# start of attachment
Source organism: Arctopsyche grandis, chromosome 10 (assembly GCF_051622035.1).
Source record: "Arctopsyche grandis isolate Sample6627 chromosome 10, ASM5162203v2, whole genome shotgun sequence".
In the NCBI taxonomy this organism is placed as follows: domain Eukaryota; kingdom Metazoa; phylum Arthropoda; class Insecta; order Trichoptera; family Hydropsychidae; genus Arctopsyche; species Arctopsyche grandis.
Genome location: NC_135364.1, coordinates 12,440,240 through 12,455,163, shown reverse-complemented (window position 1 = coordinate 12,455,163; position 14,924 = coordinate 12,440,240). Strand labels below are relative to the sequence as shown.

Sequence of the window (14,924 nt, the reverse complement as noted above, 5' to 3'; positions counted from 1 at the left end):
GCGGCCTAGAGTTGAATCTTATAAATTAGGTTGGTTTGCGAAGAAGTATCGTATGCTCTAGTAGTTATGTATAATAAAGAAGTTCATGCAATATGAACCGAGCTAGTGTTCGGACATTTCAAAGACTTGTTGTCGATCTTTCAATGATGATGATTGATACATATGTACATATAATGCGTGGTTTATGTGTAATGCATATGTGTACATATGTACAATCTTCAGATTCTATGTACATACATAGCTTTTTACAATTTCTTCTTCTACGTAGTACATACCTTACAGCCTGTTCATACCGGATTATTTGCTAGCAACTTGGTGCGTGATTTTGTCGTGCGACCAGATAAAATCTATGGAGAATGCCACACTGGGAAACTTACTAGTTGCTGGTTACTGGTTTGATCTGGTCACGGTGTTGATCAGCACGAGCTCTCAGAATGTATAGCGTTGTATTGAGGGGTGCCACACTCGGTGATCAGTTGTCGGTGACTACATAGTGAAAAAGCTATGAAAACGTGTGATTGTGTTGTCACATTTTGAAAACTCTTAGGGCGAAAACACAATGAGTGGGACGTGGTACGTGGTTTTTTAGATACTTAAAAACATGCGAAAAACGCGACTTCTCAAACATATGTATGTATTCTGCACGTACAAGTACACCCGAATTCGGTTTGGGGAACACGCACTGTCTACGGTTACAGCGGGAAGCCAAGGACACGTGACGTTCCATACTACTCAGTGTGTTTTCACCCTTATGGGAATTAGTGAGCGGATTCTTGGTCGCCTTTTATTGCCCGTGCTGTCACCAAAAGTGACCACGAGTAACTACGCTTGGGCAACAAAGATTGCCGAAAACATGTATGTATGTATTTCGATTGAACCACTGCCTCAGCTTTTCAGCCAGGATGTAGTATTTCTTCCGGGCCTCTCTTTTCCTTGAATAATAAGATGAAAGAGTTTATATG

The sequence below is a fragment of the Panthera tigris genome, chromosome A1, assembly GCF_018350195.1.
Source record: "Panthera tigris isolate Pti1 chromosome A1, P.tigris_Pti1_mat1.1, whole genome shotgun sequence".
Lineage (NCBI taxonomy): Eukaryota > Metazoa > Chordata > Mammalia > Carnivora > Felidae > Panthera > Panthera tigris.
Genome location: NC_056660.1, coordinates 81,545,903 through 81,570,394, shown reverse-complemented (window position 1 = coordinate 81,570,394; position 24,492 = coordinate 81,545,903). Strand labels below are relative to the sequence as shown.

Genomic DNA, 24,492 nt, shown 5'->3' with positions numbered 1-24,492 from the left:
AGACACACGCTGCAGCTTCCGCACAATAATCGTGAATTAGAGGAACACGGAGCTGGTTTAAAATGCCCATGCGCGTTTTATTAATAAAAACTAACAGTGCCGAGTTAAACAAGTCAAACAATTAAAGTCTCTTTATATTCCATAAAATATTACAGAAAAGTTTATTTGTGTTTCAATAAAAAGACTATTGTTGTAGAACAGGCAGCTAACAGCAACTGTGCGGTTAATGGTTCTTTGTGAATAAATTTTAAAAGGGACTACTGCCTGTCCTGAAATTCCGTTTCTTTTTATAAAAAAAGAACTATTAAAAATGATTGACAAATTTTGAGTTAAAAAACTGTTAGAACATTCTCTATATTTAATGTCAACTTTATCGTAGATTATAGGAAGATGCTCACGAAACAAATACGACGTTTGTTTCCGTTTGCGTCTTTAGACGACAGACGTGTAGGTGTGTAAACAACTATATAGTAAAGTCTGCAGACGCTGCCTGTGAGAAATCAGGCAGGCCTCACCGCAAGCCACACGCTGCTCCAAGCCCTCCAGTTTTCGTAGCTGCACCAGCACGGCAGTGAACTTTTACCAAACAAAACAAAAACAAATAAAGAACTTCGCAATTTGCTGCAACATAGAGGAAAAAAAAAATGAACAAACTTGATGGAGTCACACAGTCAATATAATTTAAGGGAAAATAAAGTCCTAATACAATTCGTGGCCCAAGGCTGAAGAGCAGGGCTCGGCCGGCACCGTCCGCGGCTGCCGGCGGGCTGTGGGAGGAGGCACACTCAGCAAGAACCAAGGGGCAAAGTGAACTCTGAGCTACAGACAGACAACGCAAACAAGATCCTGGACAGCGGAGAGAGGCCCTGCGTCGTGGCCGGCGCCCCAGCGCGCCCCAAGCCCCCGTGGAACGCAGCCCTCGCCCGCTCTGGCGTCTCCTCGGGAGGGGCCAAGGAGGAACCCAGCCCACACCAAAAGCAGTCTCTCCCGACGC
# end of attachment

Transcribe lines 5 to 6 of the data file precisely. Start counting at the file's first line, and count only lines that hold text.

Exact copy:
Sequence of the window (14,924 nt, the reverse complement as noted above, 5' to 3'; positions counted from 1 at the left end):
GCGGCCTAGAGTTGAATCTTATAAATTAGGTTGGTTTGCGAAGAAGTATCGTATGCTCTAGTAGTTATGTATAATAAAGAAGTTCATGCAATATGAACCGAGCTAGTGTTCGGACATTTCAAAGACTTGTTGTCGATCTTTCAATGATGATGATTGATACATATGTACATATAATGCGTGGTTTATGTGTAATGCATATGTGTACATATGTACAATCTTCAGATTCTATGTACATACATAGCTTTTTACAATTTCTTCTTCTACGTAGTACATACCTTACAGCCTGTTCATACCGGATTATTTGCTAGCAACTTGGTGCGTGATTTTGTCGTGCGACCAGATAAAATCTATGGAGAATGCCACACTGGGAAACTTACTAGTTGCTGGTTACTGGTTTGATCTGGTCACGGTGTTGATCAGCACGAGCTCTCAGAATGTATAGCGTTGTATTGAGGGGTGCCACACTCGGTGATCAGTTGTCGGTGACTACATAGTGAAAAAGCTATGAAAACGTGTGATTGTGTTGTCACATTTTGAAAACTCTTAGGGCGAAAACACAATGAGTGGGACGTGGTACGTGGTTTTTTAGATACTTAAAAACATGCGAAAAACGCGACTTCTCAAACATATGTATGTATTCTGCACGTACAAGTACACCCGAATTCGGTTTGGGGAACACGCACTGTCTACGGTTACAGCGGGAAGCCAAGGACACGTGACGTTCCATACTACTCAGTGTGTTTTCACCCTTATGGGAATTAGTGAGCGGATTCTTGGTCGCCTTTTATTGCCCGTGCTGTCACCAAAAGTGACCACGAGTAACTACGCTTGGGCAACAAAGATTGCCGAAAACATGTATGTATGTATTTCGATTGAACCACTGCCTCAGCTTTTCAGCCAGGATGTAGTATTTCTTCCGGGCCTCTCTTTTCCTTGAATAATAAGATGAAAGAGTTTATATG